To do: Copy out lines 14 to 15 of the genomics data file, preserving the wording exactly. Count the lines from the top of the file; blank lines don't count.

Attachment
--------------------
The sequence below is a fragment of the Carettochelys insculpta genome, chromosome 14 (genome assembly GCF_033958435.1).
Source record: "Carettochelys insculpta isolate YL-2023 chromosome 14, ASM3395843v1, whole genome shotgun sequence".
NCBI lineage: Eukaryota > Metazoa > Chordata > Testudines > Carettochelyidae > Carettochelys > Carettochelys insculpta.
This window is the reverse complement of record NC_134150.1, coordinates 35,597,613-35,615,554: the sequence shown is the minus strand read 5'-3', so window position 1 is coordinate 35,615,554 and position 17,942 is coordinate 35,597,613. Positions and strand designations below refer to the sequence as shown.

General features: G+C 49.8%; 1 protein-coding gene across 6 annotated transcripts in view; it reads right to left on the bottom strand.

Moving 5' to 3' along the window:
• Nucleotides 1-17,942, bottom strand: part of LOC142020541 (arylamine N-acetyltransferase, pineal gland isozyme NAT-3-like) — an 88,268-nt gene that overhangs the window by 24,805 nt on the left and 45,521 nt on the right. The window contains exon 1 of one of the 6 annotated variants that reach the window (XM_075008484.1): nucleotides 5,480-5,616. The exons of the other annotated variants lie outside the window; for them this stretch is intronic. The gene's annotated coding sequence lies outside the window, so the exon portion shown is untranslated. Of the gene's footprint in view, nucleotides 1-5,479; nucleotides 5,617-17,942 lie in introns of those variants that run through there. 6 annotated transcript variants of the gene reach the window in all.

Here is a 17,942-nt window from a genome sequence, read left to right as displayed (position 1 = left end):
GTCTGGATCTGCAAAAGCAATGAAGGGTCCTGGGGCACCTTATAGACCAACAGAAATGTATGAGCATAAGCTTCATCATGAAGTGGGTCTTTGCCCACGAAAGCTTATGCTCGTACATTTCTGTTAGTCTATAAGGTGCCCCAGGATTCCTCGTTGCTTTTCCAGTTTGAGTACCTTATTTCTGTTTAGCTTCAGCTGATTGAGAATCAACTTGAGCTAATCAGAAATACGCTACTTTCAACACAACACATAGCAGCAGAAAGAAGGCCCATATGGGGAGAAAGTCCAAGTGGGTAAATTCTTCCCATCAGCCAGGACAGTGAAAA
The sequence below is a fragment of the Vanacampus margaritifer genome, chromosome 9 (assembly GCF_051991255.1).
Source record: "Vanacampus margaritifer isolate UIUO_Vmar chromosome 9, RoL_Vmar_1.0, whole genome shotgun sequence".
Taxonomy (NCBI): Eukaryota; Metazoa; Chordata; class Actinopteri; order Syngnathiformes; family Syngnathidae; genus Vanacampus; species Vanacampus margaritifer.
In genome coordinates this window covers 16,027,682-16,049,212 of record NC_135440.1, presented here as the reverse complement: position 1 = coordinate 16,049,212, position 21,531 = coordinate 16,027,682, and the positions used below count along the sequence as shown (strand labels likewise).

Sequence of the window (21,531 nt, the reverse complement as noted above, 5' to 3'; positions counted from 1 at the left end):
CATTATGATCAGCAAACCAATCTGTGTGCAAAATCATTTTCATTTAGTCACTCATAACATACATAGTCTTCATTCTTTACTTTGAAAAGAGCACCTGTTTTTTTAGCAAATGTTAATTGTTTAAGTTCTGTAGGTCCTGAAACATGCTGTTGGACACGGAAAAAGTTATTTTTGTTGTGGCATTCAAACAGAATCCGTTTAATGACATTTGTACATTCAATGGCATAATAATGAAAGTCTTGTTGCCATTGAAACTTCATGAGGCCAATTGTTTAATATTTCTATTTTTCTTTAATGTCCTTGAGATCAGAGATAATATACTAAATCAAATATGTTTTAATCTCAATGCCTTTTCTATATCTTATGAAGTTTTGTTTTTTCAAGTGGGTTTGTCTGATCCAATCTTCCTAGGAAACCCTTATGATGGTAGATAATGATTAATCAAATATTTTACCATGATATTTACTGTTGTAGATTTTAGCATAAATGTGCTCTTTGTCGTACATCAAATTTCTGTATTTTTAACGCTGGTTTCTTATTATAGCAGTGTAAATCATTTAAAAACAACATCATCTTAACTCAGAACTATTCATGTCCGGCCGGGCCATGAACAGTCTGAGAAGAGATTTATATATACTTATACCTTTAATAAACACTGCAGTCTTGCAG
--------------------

Sequence of the window (21,531 nt, the reverse complement as noted above, 5' to 3'; positions counted from 1 at the left end):
CATTATGATCAGCAAACCAATCTGTGTGCAAAATCATTTTCATTTAGTCACTCATAACATACATAGTCTTCATTCTTTACTTTGAAAAGAGCACCTGTTTTTTTAGCAAATGTTAATTGTTTAAGTTCTGTAGGTCCTGAAACATGCTGTTGGACACGGAAAAAGTTATTTTTGTTGTGGCATTCAAACAGAATCCGTTTAATGACATTTGTACATTCAATGGCATAATAATGAAAGTCTTGTTGCCATTGAAACTTCATGAGGCCAATTGTTTAATATTTCTATTTTTCTTTAATGTCCTTGAGATCAGAGATAATATACTAAATCAAATATGTTTTAATCTCAATGCCTTTTCTATATCTTATGAAGTTTTGTTTTTTCAAGTGGGTTTGTCTGATCCAATCTTCCTAGGAAACCCTTATGATGGTAGATAATGATTAATCAAATATTTTACCATGATATTTACTGTTGTAGATTTTAGCATAAATGTGCTCTTTGTCGTACATCAAATTTCTGTATTTTTAACGCTGGTTTCTTATTATAGCAGTGTAAATCATTTAAAAACAACATCATCTTAACTCAGAACTATTCATGTCCGGCCGGGCCATGAACAGTCTGAGAAGAGATTTATATATACTTATACCTTTAATAAACACTGCAGTCTTGCAG